Spend summer in Sudbury Falls

Kay DriscollThis is a terrific time to discover Susan Bernhardt and her cozy mysteries – The Ginseng Conspiracy, Murder under the Tree, and Murder by Fireworks – all set in a fictional town in northern Wisconsin and each set around a different season, from Halloween to the Fourth of July.

I’ve known Susan since shortly after the publication of her first mystery, The Ginseng Conspiracy, when I first began participating in an Amazon.com discussion group for writers (and readers) of cozy mysteries, so I don’t claim to be unbiased when it comes to her writing. Read the reviews, or read an excerpt, and make your own judgment there. Instead, I’d like to introduce you to Susan . . . which is especially interesting as her own life, her own friends, and her own community, inspired much in these mysteries.

Susan, like the heroine of her three-book series, is a retired registered nurse who lives in northern Wisconsin. Like the fictional Kay Driscoll, Susan volunteers in her local free clinic. She and her husband, William, have two sons, and love to travel, and travel (as well as the thousands of reports she penned in her nursing career) provided an early opportunity for Susan to develop her writing skills.

“At the beginning, I kept a journal of each trip,” says Susan, who still has those journals.

Susan BSusan’s hobbies and interests including working in stained glass, bicycling, kayaking, reading – especially cozy mysteries – and traveling.  Oh, and chocolate.  Lots of chocolate.  In fact, readers should be warned that Susan’s cozies can be deadly to diets.  Kay and her friends frequent a delightful patisserie, and the descriptions of the decadent desserts they enjoy are irresistible!  (Hint: Susan shares the recipe for their favorite chocolate torte, which I have baked to much acclaim, on her website: http://susanbernhardt.com.)

Susan decided to try her own hand at writing cozies after reading M.C. Beaton’s The Quiche of Death.  The result – The Ginseng Conspiracy – was published in January 2014.  After publishing the third Kay Driscoll mystery, Susan began a new mystery based in Manhattan and featuring a retired ballet dancer, Irina, who runs a ballet studio for young children.

“A normally healthy neighbor becomes ill over time, dies, and Irina sets out to prove it wasn’t from natural causes.  There’s a bit about Lithuania in the Cold War. Subplots include a lover from Irina’s college years at NYU who suddenly re-enters her life and a stranger obsessed with Irina who moves into her neighborhood in the Upper West Side,” says Susan.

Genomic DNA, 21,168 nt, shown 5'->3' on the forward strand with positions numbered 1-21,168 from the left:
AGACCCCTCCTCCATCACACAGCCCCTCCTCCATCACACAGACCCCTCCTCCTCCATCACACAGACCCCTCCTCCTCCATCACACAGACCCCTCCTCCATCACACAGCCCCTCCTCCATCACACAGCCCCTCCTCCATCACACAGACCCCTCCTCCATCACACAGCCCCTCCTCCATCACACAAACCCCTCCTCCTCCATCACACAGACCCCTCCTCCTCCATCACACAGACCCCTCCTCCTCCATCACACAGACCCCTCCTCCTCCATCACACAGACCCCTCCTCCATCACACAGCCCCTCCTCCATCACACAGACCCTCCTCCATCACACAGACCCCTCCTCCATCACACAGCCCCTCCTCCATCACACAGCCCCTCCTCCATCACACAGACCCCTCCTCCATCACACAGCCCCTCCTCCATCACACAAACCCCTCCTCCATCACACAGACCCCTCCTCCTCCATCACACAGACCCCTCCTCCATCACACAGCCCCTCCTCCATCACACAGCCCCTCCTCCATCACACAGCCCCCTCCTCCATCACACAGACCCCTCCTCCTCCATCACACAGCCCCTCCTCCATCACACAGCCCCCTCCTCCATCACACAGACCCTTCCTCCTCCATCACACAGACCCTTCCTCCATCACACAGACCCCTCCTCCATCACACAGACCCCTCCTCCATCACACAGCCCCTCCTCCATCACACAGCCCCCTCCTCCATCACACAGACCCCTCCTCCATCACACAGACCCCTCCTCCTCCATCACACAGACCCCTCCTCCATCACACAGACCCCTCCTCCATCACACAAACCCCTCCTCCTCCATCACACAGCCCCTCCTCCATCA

Plotting the puzzle of the mystery, and all the thinking required to turn fiction into fact, is the fun part for Susan, and that part consumes her attention, whether she’s taking a shower, going for a walk or falling asleep in bed.

“When I am writing a mystery it is often all-consuming. I love writing the first draft, including anything and everything I can think of.  I want those raw thoughts down on paper.  I don’t ever edit along the way.  Writing is very exciting for me. I love to write, and I really get into it. It’s fun and extremely satisfying,” Susan shares.

The hard part, as for other writers, is promoting the books.

Susan had intended to teach, but she went into nursing after an older brother who had earned an education degree had trouble finding a job.

“There were too many teachers at the time.  Being a practical person, I went into nursing because I knew I would get a job.  I received an academic scholarship and didn’t look back. My last paid nursing job was as a public health nurse in maternal child nursing. I loved it. I worked with mothers on medical assistance, doing assessments and teaching. I also developed the first Health Check in the Home Program in the state of Wisconsin.  I’m quite proud of that.”

After completing all her college prep courses, Susan opted to take art and shop classes in high school rather than graduate early.

“I made jewelry, designed my future home, threw some clay, worked with acrylics and wood, etc.  In college, I had a roommate who was an art major.  I started painting in oil that year.  Also in college I took two drawing classes with all art majors. I received some of my lowest grades in those classes, but I loved the experience. I took guitar in college, and did manage to get an A in that,” Susan recalls.

This love of art is incorporated in Susan’s fiction, both in the Kay Driscoll mysteries and in her current mystery-in-progress.  It’s also formed a basis for some of her travels, taking Susan and her husband to the Art Institute of Chicago, the Metropolitan Museum of Art in New York City, the Guggenheim museums in NYC and in Bilbao, Spain, as well as the Hermitage in St. Petersburg, the Prado in Madrid, and the National Gallery in London.

“I love Impressionist art,” says Susan.  “A couple of years ago when I visited the Museum of Modern Art in NYC, I acquired an appreciation for Picasso and Cubism.”

Susan also shared some of her favorite reads:

A Tree Grows in Brooklyn by Betty Smith – “I’m quite interested in NYC and the time period of the book, the early 20th Century. It was my favorite novel last summer.”

The Shadow of the Wind by Carlos Ruiz Zafron – “This book opened a whole new world of literature to me.”

The Angels Game also by Zafron, about the love of writing – “It’s also excellent.”

The Flanders Panel by Arturo Perez-Reverte – “It’s such great writing and contains wonderful description.”

The Art Forger by B.A. Shapiro – “It’s an exciting mystery with art as the main theme and deals with Degas, a favorite artist of mine.”

Dorothy Gilman’s Mrs. Polifax series is one of many favorites in mysteries.

Read excerpts from Susan’s series: